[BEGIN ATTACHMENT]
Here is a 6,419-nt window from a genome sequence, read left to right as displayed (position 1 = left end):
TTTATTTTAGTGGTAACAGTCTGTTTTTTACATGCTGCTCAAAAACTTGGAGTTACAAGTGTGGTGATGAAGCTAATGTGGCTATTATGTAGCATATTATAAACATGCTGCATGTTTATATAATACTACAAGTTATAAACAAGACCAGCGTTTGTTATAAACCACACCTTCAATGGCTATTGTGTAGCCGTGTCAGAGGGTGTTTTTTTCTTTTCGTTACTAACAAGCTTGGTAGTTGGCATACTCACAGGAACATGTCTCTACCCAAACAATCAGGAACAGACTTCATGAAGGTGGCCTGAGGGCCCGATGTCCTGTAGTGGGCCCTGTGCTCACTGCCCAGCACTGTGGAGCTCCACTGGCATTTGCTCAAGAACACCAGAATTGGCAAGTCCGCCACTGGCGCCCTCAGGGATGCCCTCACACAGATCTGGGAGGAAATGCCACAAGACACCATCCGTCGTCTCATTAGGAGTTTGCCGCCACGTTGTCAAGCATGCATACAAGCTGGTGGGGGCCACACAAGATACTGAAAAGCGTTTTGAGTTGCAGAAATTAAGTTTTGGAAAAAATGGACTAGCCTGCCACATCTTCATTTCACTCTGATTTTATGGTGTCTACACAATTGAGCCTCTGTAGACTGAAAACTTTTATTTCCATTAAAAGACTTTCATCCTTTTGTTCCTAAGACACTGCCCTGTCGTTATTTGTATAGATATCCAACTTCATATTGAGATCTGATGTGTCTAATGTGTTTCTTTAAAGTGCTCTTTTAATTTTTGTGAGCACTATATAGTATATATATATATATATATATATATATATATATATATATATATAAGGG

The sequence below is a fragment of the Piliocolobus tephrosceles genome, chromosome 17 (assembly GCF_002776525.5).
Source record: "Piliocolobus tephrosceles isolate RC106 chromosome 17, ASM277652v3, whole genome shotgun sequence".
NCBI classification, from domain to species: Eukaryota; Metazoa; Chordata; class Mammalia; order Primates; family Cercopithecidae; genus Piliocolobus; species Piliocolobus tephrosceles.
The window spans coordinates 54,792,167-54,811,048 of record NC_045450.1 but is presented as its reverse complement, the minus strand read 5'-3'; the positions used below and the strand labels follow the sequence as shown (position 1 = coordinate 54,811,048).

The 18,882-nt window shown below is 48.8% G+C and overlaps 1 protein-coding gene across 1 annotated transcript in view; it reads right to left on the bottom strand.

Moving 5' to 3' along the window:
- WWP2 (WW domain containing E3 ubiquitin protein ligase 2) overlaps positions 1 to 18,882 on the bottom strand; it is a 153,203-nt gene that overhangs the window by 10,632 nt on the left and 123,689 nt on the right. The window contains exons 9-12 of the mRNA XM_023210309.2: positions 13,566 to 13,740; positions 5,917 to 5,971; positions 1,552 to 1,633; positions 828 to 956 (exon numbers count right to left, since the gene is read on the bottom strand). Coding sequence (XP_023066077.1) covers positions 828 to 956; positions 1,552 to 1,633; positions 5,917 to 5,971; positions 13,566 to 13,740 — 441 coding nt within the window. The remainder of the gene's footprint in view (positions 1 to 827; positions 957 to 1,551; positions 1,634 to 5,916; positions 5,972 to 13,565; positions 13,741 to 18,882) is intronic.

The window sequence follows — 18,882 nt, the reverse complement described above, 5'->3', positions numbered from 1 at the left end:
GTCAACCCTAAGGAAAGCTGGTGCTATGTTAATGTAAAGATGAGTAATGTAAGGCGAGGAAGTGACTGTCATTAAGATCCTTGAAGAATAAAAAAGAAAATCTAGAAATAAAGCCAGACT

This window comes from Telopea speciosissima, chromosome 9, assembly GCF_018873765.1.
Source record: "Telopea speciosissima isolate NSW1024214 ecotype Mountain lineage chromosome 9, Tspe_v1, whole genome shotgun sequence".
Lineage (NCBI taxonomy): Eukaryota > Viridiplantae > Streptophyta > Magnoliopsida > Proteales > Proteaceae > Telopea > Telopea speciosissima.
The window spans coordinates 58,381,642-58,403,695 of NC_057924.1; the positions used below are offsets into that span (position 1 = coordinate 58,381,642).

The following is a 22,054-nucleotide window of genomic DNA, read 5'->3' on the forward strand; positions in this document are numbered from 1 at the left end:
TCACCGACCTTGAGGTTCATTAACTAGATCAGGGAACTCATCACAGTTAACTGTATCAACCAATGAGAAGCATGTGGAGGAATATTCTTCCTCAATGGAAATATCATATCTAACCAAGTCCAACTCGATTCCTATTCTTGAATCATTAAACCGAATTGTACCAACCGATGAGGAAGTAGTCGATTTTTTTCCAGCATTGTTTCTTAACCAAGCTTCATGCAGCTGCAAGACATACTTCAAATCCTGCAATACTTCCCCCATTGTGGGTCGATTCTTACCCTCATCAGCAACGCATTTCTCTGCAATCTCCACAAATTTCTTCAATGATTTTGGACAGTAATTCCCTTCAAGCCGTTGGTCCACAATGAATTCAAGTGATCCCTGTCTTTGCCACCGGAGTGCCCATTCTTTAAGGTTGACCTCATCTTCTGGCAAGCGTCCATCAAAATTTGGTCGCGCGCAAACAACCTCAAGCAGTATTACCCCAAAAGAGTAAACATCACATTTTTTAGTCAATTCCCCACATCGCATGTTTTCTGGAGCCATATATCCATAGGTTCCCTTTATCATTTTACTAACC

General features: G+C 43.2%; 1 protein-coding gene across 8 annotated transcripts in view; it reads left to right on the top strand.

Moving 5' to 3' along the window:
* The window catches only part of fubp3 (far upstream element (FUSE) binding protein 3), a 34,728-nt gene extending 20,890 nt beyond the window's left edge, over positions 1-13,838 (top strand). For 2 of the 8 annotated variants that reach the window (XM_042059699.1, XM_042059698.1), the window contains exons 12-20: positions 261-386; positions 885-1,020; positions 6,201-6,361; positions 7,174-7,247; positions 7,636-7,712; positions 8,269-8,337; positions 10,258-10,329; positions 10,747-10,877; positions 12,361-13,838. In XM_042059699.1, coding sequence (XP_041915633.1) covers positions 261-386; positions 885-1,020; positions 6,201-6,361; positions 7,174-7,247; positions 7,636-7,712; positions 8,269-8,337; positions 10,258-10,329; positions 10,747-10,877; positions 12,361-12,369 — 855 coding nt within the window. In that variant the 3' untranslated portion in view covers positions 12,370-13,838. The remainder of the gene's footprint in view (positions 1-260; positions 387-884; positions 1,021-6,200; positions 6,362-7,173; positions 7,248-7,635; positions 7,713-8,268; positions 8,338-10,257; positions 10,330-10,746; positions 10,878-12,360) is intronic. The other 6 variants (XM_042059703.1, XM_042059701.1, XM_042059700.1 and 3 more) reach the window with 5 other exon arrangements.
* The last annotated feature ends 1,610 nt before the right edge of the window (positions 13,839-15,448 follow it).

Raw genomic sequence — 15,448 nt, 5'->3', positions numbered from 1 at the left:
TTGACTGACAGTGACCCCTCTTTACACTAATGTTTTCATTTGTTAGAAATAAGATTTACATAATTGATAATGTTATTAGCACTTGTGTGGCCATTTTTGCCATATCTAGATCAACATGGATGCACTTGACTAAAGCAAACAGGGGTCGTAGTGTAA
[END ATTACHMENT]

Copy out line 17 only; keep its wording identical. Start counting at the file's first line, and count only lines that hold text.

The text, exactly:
TCACCGACCTTGAGGTTCATTAACTAGATCAGGGAACTCATCACAGTTAACTGTATCAACCAATGAGAAGCATGTGGAGGAATATTCTTCCTCAATGGAAATATCATATCTAACCAAGTCCAACTCGATTCCTATTCTTGAATCATTAAACCGAATTGTACCAACCGATGAGGAAGTAGTCGATTTTTTTCCAGCATTGTTTCTTAACCAAGCTTCATGCAGCTGCAAGACATACTTCAAATCCTGCAATACTTCCCCCATTGTGGGTCGATTCTTACCCTCATCAGCAACGCATTTCTCTGCAATCTCCACAAATTTCTTCAATGATTTTGGACAGTAATTCCCTTCAAGCCGTTGGTCCACAATGAATTCAAGTGATCCCTGTCTTTGCCACCGGAGTGCCCATTCTTTAAGGTTGACCTCATCTTCTGGCAAGCGTCCATCAAAATTTGGTCGCGCGCAAACAACCTCAAGCAGTATTACCCCAAAAGAGTAAACATCACATTTTTTAGTCAATTCCCCACATCGCATGTTTTCTGGAGCCATATATCCATAGGTTCCCTTTATCATTTTACTAACC